502 forum posts
Hi all I'm back in the workshop at last and I have a problem already.
I want to clean up the ends of a slab of aluminium, doing one end and then milling the other to a particular length.
However its a bit too big to clamp down. Its 12" long so can't put in the vice and its too wide to clamp on the mill bed, it covers all the t slots.
I can clamp one end but not the other. Grrrr
|David Littlewood||24/07/2013 15:01:59|
|533 forum posts|
Why is it too long to fit in the vice? If it is a chunky slab it should be rigid enough with say 4" overhang at each end. If not, hold it so one end is close the vice, clean up, move it so the other end is close to the vice, clock the clean end with a centre finder, wind along (ensuring you correct for backlash) and Robert, as they say, is your mother's brother.
If for some reason this won't work, you may be able to clamp it to the bed using toolmakers' clamps, but this may restrict table movement.
Alternatively, if it is to have any holes in it, make the holes first, use them to hold it to the table, and clean up ends to match hole location.
|Russell Eberhardt||24/07/2013 16:07:18|
2728 forum posts
I don't know what lathe you have but you may be able to clamp it to the cross-slide and use a flycutter in the chuck.
|Andrew Johnston||24/07/2013 16:46:52|
6574 forum posts
Turn it through 90°, so it hangs off the front of the mill, setting perpendicular with a square on the edge of the table. Mill one end, and then turn it round.
502 forum posts
By in the vice I meant upright, in other words the vice has only the bottom end. I tried it the other way on and no matter which slot I mount the vice in the milling cutter doesn't quite traverse the whole end grrr.
Tried mounting it lengthways but as I have to raise it off the bed getting it square is the problem there.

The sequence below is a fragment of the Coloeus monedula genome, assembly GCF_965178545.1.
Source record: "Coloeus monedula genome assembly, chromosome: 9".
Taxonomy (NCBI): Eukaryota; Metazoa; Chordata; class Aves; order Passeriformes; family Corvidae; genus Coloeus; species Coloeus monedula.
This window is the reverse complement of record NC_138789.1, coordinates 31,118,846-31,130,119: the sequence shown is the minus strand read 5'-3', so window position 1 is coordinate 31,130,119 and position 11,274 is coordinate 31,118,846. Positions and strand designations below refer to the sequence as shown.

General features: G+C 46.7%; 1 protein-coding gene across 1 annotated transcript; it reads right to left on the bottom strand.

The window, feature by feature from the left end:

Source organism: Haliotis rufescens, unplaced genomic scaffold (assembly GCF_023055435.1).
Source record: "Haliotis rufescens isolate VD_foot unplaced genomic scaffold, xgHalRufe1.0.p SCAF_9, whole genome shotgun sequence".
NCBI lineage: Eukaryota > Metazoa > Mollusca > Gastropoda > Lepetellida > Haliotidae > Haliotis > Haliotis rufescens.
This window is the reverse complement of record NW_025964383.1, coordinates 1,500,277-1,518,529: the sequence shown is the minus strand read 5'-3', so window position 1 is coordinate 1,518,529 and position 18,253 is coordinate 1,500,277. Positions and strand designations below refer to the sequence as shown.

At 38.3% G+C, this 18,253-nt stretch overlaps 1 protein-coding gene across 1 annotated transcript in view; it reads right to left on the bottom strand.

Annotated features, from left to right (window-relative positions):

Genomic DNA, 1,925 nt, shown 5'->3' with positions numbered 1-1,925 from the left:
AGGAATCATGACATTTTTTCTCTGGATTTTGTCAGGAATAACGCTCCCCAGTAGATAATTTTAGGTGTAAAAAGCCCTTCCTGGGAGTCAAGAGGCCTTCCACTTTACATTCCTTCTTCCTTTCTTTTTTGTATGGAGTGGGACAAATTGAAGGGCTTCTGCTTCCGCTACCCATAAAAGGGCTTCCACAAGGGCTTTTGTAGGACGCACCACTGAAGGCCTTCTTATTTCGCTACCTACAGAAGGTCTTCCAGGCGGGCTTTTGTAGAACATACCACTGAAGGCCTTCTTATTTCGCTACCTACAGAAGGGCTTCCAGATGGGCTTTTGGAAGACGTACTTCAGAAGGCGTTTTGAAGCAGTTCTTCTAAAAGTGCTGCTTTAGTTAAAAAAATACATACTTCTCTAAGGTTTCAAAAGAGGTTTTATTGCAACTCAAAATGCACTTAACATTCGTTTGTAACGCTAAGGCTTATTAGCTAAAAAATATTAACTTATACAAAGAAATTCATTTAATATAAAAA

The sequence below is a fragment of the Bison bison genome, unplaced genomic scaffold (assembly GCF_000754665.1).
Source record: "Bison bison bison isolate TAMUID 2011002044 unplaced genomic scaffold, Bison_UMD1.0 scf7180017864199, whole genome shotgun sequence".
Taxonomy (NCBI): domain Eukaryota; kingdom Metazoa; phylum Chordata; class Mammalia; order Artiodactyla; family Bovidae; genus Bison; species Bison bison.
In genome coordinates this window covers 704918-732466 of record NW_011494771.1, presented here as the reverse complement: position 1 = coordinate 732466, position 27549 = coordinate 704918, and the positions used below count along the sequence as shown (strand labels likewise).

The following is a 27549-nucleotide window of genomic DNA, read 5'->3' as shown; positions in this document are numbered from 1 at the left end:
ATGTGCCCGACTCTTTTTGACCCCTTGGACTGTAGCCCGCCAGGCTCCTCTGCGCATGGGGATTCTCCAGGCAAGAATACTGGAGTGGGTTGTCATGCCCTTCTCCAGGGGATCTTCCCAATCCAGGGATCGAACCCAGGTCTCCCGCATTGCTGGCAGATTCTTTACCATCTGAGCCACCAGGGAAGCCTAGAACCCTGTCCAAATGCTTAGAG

|Les Jones 1||24/07/2013 22:53:15|
|2255 forum posts|
22574 forum posts
Wolfie can you give us the other two dimensions of teh block so we have a better idea of what needs machining.
As les and Andrew say hanging it off the front of the mill is probably the best way as you have the longer X axis travel and just clock it in with a dial gauge. Or if you can't hold the squate against it when packed up put the stock of the square against the flat column but clocking it is more accurate.
If you have enough movement on the cross slide of your lathe then pack it up off that and again clock it true before flycutting the end. I had to resort to this the other day on a large engine base casting
6192 forum posts
Couple of angle plates bolted to the t-slots and the block of aluminium clamped/bolted to the angle plates?
|colin hawes||25/07/2013 11:22:10|
|557 forum posts|
Sometimes on a job like this it is possible to drill and counterbore a couple of tooling holes in a place that won't show on the finished job or where they will subsequently be machined away. Then you can clamp into tee nuts. Colin
Please login to post a reply.
Want the latest issue of Model Engineer or Model Engineers' Workshop? Use our magazine locator links to find your nearest stockist!
You can contact us by phone, mail or email about the magazines including becoming a contributor, submitting reader's letters or making queries about articles. You can also get in touch about this website, advertising or other general issues.
Click THIS LINK for full contact details.
For subscription issues please see THIS LINK.